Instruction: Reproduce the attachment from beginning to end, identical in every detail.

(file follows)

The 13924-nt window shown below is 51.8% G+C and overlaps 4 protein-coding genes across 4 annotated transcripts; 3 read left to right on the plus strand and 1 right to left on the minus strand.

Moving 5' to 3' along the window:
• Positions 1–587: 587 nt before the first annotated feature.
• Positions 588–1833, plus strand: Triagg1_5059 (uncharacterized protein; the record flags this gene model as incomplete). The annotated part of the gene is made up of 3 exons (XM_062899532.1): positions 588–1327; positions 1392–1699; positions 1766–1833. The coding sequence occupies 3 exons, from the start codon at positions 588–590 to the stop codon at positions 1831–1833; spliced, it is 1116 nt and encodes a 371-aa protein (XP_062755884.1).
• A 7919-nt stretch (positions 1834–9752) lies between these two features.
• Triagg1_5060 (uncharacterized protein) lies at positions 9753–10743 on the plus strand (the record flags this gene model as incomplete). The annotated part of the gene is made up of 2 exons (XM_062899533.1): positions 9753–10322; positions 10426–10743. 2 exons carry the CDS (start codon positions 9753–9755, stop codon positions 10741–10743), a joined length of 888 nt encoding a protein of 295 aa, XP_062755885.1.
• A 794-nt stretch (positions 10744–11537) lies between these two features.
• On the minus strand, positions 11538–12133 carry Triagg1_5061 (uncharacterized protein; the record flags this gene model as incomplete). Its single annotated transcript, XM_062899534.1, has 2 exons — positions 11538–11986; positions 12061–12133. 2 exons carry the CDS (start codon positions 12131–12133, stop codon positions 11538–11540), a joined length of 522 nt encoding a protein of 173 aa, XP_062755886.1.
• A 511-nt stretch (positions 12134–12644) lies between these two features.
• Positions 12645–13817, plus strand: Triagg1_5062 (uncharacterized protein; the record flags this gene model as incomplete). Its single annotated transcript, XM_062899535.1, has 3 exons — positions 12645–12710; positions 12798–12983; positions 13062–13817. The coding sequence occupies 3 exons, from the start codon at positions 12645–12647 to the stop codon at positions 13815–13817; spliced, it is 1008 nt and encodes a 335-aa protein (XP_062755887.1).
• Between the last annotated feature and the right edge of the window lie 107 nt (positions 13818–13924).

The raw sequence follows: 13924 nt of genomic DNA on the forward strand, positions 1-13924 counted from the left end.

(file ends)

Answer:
The 13924-nt window shown below is 51.8% G+C and overlaps 4 protein-coding genes across 4 annotated transcripts; 3 read left to right on the plus strand and 1 right to left on the minus strand.

Moving 5' to 3' along the window:
• Positions 1–587: 587 nt before the first annotated feature.
• Positions 588–1833, plus strand: Triagg1_5059 (uncharacterized protein; the record flags this gene model as incomplete). The annotated part of the gene is made up of 3 exons (XM_062899532.1): positions 588–1327; positions 1392–1699; positions 1766–1833. The coding sequence occupies 3 exons, from the start codon at positions 588–590 to the stop codon at positions 1831–1833; spliced, it is 1116 nt and encodes a 371-aa protein (XP_062755884.1).
• A 7919-nt stretch (positions 1834–9752) lies between these two features.
• Triagg1_5060 (uncharacterized protein) lies at positions 9753–10743 on the plus strand (the record flags this gene model as incomplete). The annotated part of the gene is made up of 2 exons (XM_062899533.1): positions 9753–10322; positions 10426–10743. 2 exons carry the CDS (start codon positions 9753–9755, stop codon positions 10741–10743), a joined length of 888 nt encoding a protein of 295 aa, XP_062755885.1.
• A 794-nt stretch (positions 10744–11537) lies between these two features.
• On the minus strand, positions 11538–12133 carry Triagg1_5061 (uncharacterized protein; the record flags this gene model as incomplete). Its single annotated transcript, XM_062899534.1, has 2 exons — positions 11538–11986; positions 12061–12133. 2 exons carry the CDS (start codon positions 12131–12133, stop codon positions 11538–11540), a joined length of 522 nt encoding a protein of 173 aa, XP_062755886.1.
• A 511-nt stretch (positions 12134–12644) lies between these two features.
• Positions 12645–13817, plus strand: Triagg1_5062 (uncharacterized protein; the record flags this gene model as incomplete). Its single annotated transcript, XM_062899535.1, has 3 exons — positions 12645–12710; positions 12798–12983; positions 13062–13817. The coding sequence occupies 3 exons, from the start codon at positions 12645–12647 to the stop codon at positions 13815–13817; spliced, it is 1008 nt and encodes a 335-aa protein (XP_062755887.1).
• Between the last annotated feature and the right edge of the window lie 107 nt (positions 13818–13924).

The raw sequence follows: 13924 nt of genomic DNA on the forward strand, positions 1-13924 counted from the left end.